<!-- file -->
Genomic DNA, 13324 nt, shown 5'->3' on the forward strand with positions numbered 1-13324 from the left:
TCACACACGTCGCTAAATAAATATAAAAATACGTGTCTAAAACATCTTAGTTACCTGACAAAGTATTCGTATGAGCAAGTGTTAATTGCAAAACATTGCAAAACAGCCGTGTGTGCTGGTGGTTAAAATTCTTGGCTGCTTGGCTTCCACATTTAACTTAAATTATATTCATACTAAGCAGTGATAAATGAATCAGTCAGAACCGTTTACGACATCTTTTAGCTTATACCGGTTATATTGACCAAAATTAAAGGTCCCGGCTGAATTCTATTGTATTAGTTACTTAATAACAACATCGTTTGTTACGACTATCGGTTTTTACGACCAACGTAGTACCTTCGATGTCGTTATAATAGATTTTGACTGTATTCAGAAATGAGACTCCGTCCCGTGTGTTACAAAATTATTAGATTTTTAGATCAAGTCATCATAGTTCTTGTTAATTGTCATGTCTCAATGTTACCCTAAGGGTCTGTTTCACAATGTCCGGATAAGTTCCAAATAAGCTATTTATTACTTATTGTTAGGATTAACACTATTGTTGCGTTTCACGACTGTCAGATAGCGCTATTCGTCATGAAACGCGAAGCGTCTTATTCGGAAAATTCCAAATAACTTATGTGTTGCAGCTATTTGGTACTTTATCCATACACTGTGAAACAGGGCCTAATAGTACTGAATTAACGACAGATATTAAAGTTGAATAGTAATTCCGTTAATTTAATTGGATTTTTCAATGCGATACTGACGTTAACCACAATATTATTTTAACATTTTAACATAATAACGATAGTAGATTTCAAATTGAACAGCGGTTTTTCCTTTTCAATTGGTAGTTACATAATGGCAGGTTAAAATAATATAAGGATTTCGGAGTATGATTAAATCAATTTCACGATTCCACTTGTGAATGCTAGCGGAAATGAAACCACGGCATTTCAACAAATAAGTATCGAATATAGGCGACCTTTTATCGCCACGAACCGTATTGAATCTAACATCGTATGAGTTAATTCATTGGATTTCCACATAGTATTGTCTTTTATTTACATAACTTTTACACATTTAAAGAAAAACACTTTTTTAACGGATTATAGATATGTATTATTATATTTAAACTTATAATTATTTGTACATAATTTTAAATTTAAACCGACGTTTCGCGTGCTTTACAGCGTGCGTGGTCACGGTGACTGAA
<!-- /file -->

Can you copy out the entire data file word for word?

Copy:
Genomic DNA, 13324 nt, shown 5'->3' on the forward strand with positions numbered 1-13324 from the left:
TCACACACGTCGCTAAATAAATATAAAAATACGTGTCTAAAACATCTTAGTTACCTGACAAAGTATTCGTATGAGCAAGTGTTAATTGCAAAACATTGCAAAACAGCCGTGTGTGCTGGTGGTTAAAATTCTTGGCTGCTTGGCTTCCACATTTAACTTAAATTATATTCATACTAAGCAGTGATAAATGAATCAGTCAGAACCGTTTACGACATCTTTTAGCTTATACCGGTTATATTGACCAAAATTAAAGGTCCCGGCTGAATTCTATTGTATTAGTTACTTAATAACAACATCGTTTGTTACGACTATCGGTTTTTACGACCAACGTAGTACCTTCGATGTCGTTATAATAGATTTTGACTGTATTCAGAAATGAGACTCCGTCCCGTGTGTTACAAAATTATTAGATTTTTAGATCAAGTCATCATAGTTCTTGTTAATTGTCATGTCTCAATGTTACCCTAAGGGTCTGTTTCACAATGTCCGGATAAGTTCCAAATAAGCTATTTATTACTTATTGTTAGGATTAACACTATTGTTGCGTTTCACGACTGTCAGATAGCGCTATTCGTCATGAAACGCGAAGCGTCTTATTCGGAAAATTCCAAATAACTTATGTGTTGCAGCTATTTGGTACTTTATCCATACACTGTGAAACAGGGCCTAATAGTACTGAATTAACGACAGATATTAAAGTTGAATAGTAATTCCGTTAATTTAATTGGATTTTTCAATGCGATACTGACGTTAACCACAATATTATTTTAACATTTTAACATAATAACGATAGTAGATTTCAAATTGAACAGCGGTTTTTCCTTTTCAATTGGTAGTTACATAATGGCAGGTTAAAATAATATAAGGATTTCGGAGTATGATTAAATCAATTTCACGATTCCACTTGTGAATGCTAGCGGAAATGAAACCACGGCATTTCAACAAATAAGTATCGAATATAGGCGACCTTTTATCGCCACGAACCGTATTGAATCTAACATCGTATGAGTTAATTCATTGGATTTCCACATAGTATTGTCTTTTATTTACATAACTTTTACACATTTAAAGAAAAACACTTTTTTAACGGATTATAGATATGTATTATTATATTTAAACTTATAATTATTTGTACATAATTTTAAATTTAAACCGACGTTTCGCGTGCTTTACAGCGTGCGTGGTCACGGTGACTGAA